Iraq 's cities are full of fear for the ChaldoAssyrians. Even under Saddam Hussein's time, the Assyrian New Year was celebrated in the northern zone with a procession of about 30,000 people. There was none this April for fear of some sort of retaliation. Churches have been continually warned not to conduct normal services and to keep their hymns quiet. Women have been warned to wear the veil and to honor Islamic codes. Priests and bishops now hide their crosses and do not dare seek the assistance of the American troops for brining on further trouble. Women have been raped and children kidnapped. In their traditional villages around the ancient Nineveh plains, the ChaldoAssyrians are pressured to accommodate Arabs who are victimized by the newly invigorated Kurds. The ChaldoAssyrian must accept into their villages these Arabs, many of whom are Wahabists who detest Christians. Further north, Kurds have continued to confiscate Assyrian lands right under the noses of the liberating American troops. The Kurds are, after all, victims of Saddam and must be accommodated even at the expense of a dying community. The lawlessness is orchestrated by a majority against a minority, a scapegoat in every sense of the word.

To add to the pains of the Christians, Islam has taken a prominent role in the new Iraq with little objection from the beleaguered Bush administration. Under siege from various forces in Iraq, some thought to be foreign; the U.S. simply uses overwhelming force and waits for the political and military results. The social and cultural results from such actions, however, are the creation of further hatred and loathing for the ChaldoAssyrians, who are unarmed and vulnerable, and if history contains any indication, ripe for massacres. When the British were in the process of leaving Iraq and leaving their "smallest ally," the ChaldoAssyrians, the Iraqis sought revenge and obtained it in the form of a brutal repression of the ChaldoAssyrian people, initiated with a massacre of over 3000 unarmed men, women, children and elderly. Priests were strung from the trees and pregnant women torn apart. After the massacres, and the calls for the killing of all ChaldoAssyrian males (with offers from the government for payment of bounty for the same), the ChaldoAssyrians were forced into a political and cultural isolation and repression that violated every principal of human rights laws and customs. The British attempted to whitewash the whole affair and blamed the ChaldoAssyrians for bringing on the slaughter; a classic case of `blaming the victim.' The world, sadly, took little notice. And it is not taking notice now, as the storm gathers.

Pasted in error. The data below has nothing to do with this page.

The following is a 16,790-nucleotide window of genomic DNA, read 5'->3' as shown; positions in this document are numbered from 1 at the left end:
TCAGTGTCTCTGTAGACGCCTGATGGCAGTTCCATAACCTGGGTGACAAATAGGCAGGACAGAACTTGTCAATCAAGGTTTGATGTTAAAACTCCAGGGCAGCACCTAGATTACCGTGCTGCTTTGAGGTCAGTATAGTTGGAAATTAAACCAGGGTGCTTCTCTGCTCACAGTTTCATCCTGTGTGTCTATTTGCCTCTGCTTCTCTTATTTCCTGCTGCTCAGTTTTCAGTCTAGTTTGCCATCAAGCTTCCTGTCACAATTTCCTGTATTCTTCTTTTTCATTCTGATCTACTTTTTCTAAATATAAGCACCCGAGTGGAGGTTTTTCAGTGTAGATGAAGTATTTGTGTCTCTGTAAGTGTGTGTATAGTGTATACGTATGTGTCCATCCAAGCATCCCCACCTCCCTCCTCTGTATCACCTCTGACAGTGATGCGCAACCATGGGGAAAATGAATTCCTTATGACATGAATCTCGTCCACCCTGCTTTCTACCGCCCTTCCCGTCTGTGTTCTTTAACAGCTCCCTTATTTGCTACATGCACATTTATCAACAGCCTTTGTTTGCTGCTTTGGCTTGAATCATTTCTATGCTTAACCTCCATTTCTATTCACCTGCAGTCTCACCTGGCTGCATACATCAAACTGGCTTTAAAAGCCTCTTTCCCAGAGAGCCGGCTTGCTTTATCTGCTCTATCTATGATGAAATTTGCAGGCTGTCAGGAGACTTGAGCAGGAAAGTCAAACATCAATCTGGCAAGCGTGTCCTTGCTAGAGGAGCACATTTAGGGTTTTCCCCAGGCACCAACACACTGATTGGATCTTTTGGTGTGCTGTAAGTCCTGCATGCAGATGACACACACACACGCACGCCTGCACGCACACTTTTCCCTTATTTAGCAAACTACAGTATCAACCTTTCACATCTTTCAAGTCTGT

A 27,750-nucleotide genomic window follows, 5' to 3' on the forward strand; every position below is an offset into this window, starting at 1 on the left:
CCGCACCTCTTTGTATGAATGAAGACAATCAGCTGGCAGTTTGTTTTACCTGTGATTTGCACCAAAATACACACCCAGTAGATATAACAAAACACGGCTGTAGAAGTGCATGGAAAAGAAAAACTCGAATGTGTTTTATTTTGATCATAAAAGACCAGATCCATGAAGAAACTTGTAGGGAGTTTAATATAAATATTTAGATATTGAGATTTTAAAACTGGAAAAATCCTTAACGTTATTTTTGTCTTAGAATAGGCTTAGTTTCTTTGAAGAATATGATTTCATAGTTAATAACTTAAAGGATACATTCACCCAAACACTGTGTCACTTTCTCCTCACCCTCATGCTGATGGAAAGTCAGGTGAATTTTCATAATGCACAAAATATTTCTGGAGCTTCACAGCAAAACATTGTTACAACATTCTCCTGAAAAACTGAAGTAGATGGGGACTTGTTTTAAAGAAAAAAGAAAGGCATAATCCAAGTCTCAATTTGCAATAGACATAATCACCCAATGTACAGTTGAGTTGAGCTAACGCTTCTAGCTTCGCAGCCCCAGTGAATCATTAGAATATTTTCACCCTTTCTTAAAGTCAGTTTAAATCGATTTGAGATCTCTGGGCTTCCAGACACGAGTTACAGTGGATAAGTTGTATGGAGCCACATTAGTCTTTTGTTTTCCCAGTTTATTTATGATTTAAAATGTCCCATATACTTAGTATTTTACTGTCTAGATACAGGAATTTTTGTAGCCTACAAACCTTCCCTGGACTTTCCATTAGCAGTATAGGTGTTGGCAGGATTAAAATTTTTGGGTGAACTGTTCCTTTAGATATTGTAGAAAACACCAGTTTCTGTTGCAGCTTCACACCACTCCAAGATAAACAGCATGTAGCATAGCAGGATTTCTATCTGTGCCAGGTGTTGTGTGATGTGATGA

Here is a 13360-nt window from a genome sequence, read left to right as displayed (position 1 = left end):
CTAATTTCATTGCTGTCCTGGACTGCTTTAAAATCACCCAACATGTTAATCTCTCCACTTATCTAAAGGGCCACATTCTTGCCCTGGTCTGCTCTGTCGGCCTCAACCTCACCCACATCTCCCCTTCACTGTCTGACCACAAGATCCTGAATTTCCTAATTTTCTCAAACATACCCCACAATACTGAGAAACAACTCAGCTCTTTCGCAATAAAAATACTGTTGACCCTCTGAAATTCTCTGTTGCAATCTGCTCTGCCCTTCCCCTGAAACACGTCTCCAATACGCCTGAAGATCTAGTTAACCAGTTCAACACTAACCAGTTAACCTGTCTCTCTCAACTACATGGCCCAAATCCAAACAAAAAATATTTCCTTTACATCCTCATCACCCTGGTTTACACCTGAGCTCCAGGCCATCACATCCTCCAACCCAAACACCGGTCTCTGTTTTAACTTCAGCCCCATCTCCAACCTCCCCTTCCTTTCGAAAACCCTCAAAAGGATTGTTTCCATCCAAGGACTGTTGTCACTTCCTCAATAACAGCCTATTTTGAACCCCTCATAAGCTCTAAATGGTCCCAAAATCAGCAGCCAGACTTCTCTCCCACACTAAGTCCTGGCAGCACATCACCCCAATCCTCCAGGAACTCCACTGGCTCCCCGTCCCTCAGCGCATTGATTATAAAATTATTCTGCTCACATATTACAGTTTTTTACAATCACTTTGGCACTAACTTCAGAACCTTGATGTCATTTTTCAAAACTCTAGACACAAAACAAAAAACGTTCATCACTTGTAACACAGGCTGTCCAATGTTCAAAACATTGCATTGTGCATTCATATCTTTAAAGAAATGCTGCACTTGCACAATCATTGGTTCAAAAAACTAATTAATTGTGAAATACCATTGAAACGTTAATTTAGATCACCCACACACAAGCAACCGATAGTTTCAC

What is to be done? The United States, the leader of the Coalition, must now look to rescue the Assyrians from a tragedy that may grow in direct proportion to its neglect. Either transfer the vulnerable ChaldoAssyrian population from cities such as Baghdad, Kirkuk, and Basra into their native sliver of land, in the Nineveh plains north of the city of Mosul, and offer them military protection there, or take them out of Iraq, offering them refugee status in the United States. Anything short of this spells doom for an ancient minority. The alarm bells have sounded and history stares us in the eyes. It is time to act.

Robert W. DeKelaita is a graduate of the University of Chicago's School of International Relations (MA), and Loyola University's School of Law (JD). He is an immigration attorney, practicing in Chicago, Illinois, having successfully represented thousands of asylum seekers from various countries of the Middle East.